One of the great gifts I’ve received during sabbatical is the church that I found in Galveston. It is a beautiful expression of the kingdom of God breaking into American society. The highlight of the three weeks that I attended was Easter morning.
I was served the Lord’s supper by a recovering addict…whose face was soaked with tears as he choked out the words, “the body of Christ, broken for you.” Earlier in the service, he had shared about how he has recently come to Christ, how he is recovering and learning to surrender to God, and how he definitely isn’t “there” yet, but he’s trying.
What impacted me was the reality that churches are usually pretty picky about who can do certain things, not least of which would be serving the Eucharist! But in that moment, I realized that nothing could communicate the possibility of resurrection any more profoundly to me than being served by this broken one. The paradox is that this one who was just beginning to understand the meaning of it all, actually seemed to understanding it better, and perhaps to experience it more deeply, than those who “had it all together.”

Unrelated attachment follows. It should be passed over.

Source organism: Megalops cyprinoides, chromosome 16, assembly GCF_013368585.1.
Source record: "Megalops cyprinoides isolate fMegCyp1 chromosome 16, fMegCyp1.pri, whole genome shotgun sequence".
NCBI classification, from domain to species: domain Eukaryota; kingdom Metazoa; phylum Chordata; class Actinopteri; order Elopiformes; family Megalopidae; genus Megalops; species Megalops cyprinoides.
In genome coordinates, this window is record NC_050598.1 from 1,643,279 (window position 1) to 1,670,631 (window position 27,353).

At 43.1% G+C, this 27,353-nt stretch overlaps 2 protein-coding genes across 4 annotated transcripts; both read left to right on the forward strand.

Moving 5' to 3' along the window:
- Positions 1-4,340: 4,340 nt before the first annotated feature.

It reminded me of something: I once recruited a drummer from a bar because we didn’t have one, and the drummer came to know Jesus after weeks of playing for us. He didn’t even embrace Christ when we started, but the words of the songs he was playing, and the love and acceptance (of people who historically aren’t good at loving and accepting the sinner) led him into faith in Jesus.
I then remembered countless times we’ve recruited people in youth and kids ministry to study and teach lessons when those people weren’t “ready” in the eyes of some of the “seasoned” ones in the family.
Once, when I was a Family Pastor, I had given a new Christian couple a preschool Bible story book to read to their little girl each night. I was full of joy – and conviction – when they stopped me in the hallway at Church weeks later to tell me how God had been touching their lives through these preschool Bible stories that they were reading to their child; ones that they had never heard before.
Do you realize how much the people Jesus released the mission to didn’t have it all together yet? I wonder what kind of shake up would occur if Jesus started call the shots on how we do ministry, who we involve, and how we treat the broken. There wasn’t an ounce of “us vs. them” mentality in Jesus; for Him it was all just us…the whole broken lot of us.
It’s messy following Jesus. It’s an absolutely beautiful mess. My prayer is that I won’t forget that drummers who aren’t even Christians can be resurrected by being invited into the mission; parents who don’t have their faith together yet can be resurrected by being invited into the mission; recovering addicts who are still very broken can be resurrected by being invited into the mission.
Here’s the real irony: the guy who most churches wouldn’t think of choosing to serve the Lord’s Supper, became a pathway for the kingdom of the heavens to come to bear on the life of a pastor who’s been following Jesus for 30+ years.
He is risen! He is risen, indeed!
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